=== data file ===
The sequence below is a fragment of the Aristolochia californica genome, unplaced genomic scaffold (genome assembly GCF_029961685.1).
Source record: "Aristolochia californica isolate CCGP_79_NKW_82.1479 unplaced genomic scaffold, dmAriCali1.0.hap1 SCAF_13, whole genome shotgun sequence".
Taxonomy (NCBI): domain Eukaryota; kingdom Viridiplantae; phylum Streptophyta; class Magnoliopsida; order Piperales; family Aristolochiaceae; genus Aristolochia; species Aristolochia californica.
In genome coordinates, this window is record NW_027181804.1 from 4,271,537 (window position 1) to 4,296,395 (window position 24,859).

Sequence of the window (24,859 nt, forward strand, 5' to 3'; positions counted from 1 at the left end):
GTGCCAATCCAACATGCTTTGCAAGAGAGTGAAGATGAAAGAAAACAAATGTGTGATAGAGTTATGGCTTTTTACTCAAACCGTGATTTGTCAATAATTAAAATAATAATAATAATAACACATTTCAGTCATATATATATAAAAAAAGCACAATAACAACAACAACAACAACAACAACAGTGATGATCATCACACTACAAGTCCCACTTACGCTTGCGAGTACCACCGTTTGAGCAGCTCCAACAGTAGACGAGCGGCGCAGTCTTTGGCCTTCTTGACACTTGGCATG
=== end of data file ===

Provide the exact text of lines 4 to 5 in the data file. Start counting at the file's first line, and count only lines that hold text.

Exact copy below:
In genome coordinates, this window is record NW_027181804.1 from 4,271,537 (window position 1) to 4,296,395 (window position 24,859).

Sequence of the window (24,859 nt, forward strand, 5' to 3'; positions counted from 1 at the left end):